Re: Fw: Re: Antisniffer measures (digest of posts)

From: Crist J. Clark (cjclark@reflexnet.net)
Date: 01/07/01


Date: Sun, 7 Jan 2001 12:49:41 -0800
From: "Crist J. Clark" <cjclark@reflexnet.net>
To: Garrett Wollman <wollman@khavrinen.lcs.mit.edu>

On Sun, Jan 07, 2001 at 02:25:35PM -0500, Garrett Wollman wrote:
> <<On Sun, 7 Jan 2001 11:21:16 -0500 (EST), Robert Watson <rwatson@FreeBSD.ORG> said:
>
> > an SSL telnet does offer something that SSH does not have: the ability to
> > connect to a new host without a manual keying procedure.
>
> Some people would say that this is a liability. I've got a number of
> particularly argumentative users here who insist that trusted third
> parties of any kind are fundamentally bad. While I don't necessarily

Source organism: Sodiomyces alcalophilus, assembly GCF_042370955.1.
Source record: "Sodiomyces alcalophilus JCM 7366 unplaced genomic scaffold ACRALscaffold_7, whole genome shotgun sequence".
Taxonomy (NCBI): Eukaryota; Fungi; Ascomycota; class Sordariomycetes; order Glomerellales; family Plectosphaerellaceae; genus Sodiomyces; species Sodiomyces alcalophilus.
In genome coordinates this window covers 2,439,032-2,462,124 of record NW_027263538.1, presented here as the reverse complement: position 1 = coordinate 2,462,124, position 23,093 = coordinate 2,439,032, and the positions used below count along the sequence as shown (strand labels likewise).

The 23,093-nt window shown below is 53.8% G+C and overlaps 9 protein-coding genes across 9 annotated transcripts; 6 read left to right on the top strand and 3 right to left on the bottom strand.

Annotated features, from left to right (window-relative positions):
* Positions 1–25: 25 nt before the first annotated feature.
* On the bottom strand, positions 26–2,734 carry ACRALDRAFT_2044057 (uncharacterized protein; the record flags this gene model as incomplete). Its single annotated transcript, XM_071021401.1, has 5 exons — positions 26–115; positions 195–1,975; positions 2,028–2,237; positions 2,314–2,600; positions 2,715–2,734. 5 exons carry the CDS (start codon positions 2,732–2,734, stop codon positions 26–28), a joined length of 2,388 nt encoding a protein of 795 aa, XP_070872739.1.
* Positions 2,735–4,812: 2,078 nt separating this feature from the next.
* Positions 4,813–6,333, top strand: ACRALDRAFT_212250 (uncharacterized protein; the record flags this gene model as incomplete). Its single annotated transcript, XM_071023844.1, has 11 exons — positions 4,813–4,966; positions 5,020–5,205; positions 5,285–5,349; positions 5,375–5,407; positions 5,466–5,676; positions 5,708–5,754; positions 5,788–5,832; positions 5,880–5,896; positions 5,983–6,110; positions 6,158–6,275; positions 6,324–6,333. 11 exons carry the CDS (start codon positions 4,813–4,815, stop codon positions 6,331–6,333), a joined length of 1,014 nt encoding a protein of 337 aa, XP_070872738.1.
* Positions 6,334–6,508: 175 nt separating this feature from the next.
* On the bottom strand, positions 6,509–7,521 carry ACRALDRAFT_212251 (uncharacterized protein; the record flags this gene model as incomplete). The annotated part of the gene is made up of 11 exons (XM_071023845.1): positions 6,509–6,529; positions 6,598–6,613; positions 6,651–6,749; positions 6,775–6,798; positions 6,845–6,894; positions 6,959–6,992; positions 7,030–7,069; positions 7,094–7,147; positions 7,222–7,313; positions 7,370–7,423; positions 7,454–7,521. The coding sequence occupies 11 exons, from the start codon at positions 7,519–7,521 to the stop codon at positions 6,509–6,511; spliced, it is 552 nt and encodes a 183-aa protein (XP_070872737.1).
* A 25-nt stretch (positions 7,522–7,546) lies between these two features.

> agree, it is true that in any X.509 configuration it is necessary to
> be very careful about which CAs one trusts and for which purposes.
> (For our SSL applications here, we will only trust our own CA, since
> it is the only one capable of authenticating our users.)

And when we are talking about people connecting among their own
machines, we probably will be talking about self-signed certs
anyway. Who is going to pay Verisign or whoever so that an
administrator can connect from his office to the filesever downstairs?
Starting up your own PKI is non-trivial and expensive, and if you get
it wrong, it is all for nothing since it adds no security.

SSL for login sessions does have a niche, but the PKI for SSL can be
overkill just as the complete lack of a PKI within the SSH protocols
can be problematic. For either one, it all comes back to the problems
of cost-effective and secure PKI and where to balance cost and
security for your needs.

-- 
Crist J. Clark                           cjclark@alum.mit.edu
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